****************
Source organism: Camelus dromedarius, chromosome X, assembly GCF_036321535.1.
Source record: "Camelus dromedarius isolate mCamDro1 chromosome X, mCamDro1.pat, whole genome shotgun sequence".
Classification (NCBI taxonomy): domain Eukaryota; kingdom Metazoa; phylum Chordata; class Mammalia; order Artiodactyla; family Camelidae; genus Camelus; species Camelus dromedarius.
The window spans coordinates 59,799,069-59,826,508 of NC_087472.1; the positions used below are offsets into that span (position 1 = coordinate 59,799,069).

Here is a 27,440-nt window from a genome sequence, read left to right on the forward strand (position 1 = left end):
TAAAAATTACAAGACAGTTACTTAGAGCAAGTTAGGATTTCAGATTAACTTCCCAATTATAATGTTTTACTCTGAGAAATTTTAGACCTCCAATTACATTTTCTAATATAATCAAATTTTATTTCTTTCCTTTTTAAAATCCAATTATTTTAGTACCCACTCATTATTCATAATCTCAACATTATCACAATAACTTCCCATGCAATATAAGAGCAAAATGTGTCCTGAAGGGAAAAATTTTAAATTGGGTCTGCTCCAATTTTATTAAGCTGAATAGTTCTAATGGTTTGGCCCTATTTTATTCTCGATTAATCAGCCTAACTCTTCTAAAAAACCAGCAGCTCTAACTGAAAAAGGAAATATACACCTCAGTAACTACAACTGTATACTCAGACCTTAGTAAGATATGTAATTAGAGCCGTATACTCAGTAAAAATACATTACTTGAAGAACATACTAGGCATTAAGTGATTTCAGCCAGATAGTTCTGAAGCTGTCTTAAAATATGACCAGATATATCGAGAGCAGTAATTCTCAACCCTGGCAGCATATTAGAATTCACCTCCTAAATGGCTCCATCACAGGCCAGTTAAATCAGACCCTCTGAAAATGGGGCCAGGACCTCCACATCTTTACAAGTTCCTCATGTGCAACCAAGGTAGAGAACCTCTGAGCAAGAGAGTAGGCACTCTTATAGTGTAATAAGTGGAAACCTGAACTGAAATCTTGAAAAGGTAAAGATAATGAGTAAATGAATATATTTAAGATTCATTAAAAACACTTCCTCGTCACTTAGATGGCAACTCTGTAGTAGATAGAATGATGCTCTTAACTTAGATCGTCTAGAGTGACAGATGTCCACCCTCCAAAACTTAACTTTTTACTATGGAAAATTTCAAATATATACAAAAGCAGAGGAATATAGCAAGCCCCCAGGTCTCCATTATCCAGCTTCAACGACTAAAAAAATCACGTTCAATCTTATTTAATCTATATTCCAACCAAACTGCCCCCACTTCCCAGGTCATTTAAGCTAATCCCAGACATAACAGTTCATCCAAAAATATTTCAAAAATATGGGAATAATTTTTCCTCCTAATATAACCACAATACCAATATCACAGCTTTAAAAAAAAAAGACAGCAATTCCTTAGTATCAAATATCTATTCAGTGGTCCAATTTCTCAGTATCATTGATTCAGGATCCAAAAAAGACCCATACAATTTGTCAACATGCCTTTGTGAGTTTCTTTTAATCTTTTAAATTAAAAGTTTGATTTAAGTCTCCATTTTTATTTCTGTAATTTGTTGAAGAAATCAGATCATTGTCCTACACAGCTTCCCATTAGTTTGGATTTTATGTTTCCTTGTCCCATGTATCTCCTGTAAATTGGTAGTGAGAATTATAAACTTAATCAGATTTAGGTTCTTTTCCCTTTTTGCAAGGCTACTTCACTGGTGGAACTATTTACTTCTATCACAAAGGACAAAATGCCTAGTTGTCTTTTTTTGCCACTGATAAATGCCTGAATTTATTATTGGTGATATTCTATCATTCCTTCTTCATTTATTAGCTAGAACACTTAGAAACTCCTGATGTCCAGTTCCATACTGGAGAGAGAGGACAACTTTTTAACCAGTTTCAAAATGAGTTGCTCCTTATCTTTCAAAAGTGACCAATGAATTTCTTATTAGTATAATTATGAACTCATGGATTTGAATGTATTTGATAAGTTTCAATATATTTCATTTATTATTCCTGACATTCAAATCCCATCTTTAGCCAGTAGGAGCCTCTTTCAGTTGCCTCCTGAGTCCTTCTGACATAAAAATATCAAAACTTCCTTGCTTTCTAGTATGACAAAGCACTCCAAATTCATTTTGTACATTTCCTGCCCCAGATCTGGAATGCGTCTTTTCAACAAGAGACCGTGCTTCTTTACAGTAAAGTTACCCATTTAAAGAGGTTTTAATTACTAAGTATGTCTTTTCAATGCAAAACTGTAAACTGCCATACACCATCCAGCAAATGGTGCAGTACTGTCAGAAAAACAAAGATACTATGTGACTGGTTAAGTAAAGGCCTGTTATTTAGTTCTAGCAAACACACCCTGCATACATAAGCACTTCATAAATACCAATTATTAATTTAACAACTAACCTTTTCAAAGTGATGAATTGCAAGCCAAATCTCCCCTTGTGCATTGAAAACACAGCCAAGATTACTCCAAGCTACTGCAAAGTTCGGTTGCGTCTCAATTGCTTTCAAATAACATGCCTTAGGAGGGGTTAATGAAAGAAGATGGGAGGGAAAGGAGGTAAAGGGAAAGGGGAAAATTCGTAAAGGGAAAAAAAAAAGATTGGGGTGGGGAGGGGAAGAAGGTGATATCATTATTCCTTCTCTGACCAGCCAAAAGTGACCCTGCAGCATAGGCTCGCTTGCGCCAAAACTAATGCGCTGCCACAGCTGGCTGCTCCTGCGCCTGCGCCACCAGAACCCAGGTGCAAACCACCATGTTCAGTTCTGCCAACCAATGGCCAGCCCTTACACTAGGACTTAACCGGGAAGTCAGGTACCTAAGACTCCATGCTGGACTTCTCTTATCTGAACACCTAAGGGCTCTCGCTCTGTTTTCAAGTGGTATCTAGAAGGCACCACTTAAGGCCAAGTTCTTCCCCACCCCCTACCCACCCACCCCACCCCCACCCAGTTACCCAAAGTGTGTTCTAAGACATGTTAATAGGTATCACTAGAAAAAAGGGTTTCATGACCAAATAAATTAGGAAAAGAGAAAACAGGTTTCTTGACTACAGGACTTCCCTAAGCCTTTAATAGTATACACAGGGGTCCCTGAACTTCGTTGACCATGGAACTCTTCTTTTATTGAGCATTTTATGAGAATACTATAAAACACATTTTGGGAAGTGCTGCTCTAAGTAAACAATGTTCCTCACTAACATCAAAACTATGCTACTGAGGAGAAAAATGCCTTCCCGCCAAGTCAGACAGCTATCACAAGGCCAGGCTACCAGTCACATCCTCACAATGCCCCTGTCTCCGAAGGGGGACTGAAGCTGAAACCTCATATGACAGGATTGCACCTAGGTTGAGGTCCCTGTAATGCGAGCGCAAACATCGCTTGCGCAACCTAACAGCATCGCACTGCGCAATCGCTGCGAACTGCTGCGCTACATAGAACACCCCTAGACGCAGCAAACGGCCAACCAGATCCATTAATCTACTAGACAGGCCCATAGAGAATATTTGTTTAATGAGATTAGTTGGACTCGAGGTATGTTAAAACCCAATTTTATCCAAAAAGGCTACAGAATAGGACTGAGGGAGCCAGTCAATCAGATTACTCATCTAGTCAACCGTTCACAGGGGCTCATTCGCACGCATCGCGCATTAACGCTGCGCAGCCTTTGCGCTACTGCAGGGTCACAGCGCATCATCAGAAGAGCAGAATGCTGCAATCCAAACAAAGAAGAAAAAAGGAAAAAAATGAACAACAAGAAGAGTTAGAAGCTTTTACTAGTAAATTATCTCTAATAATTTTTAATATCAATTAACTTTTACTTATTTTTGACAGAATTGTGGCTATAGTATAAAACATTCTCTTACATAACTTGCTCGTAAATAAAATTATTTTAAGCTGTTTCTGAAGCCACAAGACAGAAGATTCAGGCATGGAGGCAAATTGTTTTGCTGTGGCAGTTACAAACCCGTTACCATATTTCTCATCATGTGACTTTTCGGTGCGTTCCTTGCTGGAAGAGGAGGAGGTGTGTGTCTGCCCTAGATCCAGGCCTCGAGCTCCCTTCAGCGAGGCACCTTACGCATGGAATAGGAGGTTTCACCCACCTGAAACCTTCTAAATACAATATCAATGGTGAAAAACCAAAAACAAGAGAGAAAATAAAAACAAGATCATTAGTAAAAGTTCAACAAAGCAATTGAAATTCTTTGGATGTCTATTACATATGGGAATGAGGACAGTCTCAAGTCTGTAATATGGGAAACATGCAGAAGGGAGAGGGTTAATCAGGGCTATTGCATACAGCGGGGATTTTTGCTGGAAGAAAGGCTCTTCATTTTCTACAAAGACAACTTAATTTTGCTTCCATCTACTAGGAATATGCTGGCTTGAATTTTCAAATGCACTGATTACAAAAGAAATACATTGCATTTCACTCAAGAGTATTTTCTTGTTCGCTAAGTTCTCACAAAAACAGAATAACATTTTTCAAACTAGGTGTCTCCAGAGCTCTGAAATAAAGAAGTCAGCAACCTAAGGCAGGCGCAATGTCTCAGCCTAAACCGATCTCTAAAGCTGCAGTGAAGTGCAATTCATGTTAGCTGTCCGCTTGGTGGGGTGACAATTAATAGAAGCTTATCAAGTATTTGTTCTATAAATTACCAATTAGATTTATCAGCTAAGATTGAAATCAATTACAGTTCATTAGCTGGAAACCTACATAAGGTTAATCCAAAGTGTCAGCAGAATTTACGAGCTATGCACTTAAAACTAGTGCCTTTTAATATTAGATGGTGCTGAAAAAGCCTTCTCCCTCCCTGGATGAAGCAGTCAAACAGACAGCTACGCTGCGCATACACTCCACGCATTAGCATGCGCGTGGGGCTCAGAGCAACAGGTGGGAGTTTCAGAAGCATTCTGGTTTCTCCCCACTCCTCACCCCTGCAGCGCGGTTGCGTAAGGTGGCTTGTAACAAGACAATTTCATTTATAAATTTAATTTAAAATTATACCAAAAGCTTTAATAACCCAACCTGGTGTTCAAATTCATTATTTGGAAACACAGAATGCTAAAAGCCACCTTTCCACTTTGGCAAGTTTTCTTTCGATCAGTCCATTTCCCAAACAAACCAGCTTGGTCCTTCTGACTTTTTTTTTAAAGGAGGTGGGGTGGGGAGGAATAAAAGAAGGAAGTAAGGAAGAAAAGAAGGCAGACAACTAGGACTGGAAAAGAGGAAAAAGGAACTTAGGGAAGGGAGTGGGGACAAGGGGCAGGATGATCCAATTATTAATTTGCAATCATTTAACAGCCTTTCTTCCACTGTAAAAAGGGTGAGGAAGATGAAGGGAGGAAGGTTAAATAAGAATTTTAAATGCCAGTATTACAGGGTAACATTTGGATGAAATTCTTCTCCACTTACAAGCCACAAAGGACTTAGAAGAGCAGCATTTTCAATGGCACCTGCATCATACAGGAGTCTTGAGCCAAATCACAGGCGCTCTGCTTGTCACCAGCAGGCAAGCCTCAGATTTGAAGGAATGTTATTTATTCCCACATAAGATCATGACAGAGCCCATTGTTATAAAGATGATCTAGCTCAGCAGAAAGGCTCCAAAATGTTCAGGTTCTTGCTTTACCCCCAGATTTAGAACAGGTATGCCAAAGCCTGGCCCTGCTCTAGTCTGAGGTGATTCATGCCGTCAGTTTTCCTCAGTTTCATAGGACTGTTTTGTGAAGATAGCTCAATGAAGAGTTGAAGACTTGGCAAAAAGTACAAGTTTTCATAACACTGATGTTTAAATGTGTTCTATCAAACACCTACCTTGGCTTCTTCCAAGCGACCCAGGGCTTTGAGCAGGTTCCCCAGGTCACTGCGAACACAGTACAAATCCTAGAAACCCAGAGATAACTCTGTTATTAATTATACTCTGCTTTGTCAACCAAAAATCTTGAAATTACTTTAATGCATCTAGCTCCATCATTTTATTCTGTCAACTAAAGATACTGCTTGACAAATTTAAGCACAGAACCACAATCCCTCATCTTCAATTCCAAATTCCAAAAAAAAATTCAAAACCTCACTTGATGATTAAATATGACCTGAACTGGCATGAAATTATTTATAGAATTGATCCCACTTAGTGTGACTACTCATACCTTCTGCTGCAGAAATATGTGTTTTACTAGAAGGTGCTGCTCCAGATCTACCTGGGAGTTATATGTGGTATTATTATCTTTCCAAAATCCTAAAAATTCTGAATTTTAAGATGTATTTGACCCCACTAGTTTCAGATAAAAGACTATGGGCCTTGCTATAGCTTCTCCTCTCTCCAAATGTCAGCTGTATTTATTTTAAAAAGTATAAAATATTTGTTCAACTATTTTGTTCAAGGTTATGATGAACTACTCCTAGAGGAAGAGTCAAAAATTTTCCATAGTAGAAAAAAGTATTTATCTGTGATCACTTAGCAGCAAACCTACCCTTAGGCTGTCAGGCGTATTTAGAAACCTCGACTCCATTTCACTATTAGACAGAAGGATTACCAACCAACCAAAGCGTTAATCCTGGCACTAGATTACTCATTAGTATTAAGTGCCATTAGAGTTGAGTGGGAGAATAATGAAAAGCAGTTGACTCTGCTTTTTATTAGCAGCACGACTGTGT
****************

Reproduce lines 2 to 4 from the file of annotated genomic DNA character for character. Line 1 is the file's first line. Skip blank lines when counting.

Source record: "Camelus dromedarius isolate mCamDro1 chromosome X, mCamDro1.pat, whole genome shotgun sequence".
Classification (NCBI taxonomy): domain Eukaryota; kingdom Metazoa; phylum Chordata; class Mammalia; order Artiodactyla; family Camelidae; genus Camelus; species Camelus dromedarius.
The window spans coordinates 59,799,069-59,826,508 of NC_087472.1; the positions used below are offsets into that span (position 1 = coordinate 59,799,069).